Come for a chile relleno, stay for the fabulousness — every Wednesday night, magic happens on Beacon Hill where you’d least expect it.
The summer evening sun slants through the windows of Baja Bistro, setting the butter-yellow walls aglow. A couple on a date get their plates at one of the tiny room’s eight tables, a burrito for him, chile relleno for her. An older gentleman eats chips and salsa solo. Two men and a woman drink margaritas; a group of guys in the corner looks to be a birthday party.
Then the sound system blares to life — think “Girls Just Want to Have Fun,” extra-loud — and Atasha Manila bursts out of the dishwashing nook and bursts into lip-syncing song. She wears a tutu covered in dozens, possibly hundreds, of dangling Hello Kitties with a matching bustier, an outfit of her own design that took her two weeks to make. She’s also got a big red bedazzled bow around her waist like she’s a present, multiple strands of pearls, and a lavender wig.
The crowd — insofar as Baja Bistro can fit a crowd — goes wild.
Atasha Manila at Baja Bistro
Wednesdays 7-10 p.m.
2414 Beacon Ave. S., Seattle, 206-323-0953 or on Facebook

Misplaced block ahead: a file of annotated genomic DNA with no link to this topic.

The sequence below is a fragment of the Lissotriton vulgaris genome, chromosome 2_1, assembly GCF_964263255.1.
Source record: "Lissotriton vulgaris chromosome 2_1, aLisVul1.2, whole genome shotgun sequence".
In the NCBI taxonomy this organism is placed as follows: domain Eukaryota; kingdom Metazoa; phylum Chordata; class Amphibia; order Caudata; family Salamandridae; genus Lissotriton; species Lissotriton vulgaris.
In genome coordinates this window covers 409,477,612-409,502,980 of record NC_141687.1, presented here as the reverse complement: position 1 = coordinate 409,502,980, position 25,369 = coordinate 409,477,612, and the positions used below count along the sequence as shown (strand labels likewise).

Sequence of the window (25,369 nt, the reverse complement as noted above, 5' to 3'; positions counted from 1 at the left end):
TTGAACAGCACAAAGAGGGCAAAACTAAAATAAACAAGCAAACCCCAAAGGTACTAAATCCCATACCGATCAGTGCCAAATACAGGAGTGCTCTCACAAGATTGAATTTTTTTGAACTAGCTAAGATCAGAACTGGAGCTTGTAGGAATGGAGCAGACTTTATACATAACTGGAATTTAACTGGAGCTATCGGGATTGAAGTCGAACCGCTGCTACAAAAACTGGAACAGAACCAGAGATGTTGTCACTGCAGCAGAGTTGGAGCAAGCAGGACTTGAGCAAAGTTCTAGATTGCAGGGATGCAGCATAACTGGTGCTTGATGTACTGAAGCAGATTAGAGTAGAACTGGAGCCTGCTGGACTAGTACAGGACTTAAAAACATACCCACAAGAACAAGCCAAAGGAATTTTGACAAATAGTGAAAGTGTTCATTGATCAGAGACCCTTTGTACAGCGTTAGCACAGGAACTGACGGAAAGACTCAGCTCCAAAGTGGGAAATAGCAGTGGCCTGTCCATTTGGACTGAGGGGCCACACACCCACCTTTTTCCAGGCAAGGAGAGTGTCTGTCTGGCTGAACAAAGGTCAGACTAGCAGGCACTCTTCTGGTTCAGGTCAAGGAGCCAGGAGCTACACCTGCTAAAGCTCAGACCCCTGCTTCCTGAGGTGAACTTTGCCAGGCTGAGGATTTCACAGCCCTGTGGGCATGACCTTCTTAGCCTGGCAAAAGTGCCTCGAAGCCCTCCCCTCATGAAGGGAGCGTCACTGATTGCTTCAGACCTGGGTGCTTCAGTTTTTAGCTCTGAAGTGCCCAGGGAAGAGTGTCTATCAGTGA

Atasha Manila the drag queen got her start just across the street at Beacon Hill favorite Inay’s. She now identifies as “a proud trans woman,” real-life name Atasha Alfajora. Back then, she was known — and already loved — as Louie Alfajora, living in the neighborhood since age 14, eventually working behind the counter at nearby Despi Delite Bakery and serving Filipino food at Inay’s. The journey began with asking Inay’s owner Ernesto Rios a simple enough question: Would it be OK to wear makeup to work waiting tables?
“Uncle Ernie,” Atasha says — he’s not really her uncle, everybody just calls him that — “said, ‘Sure, whatever.’ And then all of a sudden I started singing and lip-syncing, until he said, ‘Why don’t you just perform?’ ”
The words come in a rush, then stop for a beat. “And he bought me my first drag clothes,” she says solemnly. She’s still so grateful.
Then, after five years of the fabulousness of Atasha Manila rushing plates of lumpia and adobo around Inay’s in 6-inch heels between numbers every Friday night, the rent got raised and Uncle Ernie decided it was time to retire. Inay’s shut down in January. Atasha’s fond of saying “The higher the heels, the closer to Jesus” — she’s Christian — and when God closed the door to Inay’s, Baja Bistro’s swung open for her.
Adjoining Baja’s sunny little dining room is its equally minuscule bar, barely bigger than the giant rainbow flag hanging above the door. Pretty much any of the patrons will tell you the story of how it became Beacon Hill’s only gay bar, starting with one gay bartender who’d call all his friends to come hang out, continuing with the full endorsement of owner Oscar Castro, and becoming what’s essentially a gay Cheers, open to all, happily appended to a popular family Mexican restaurant.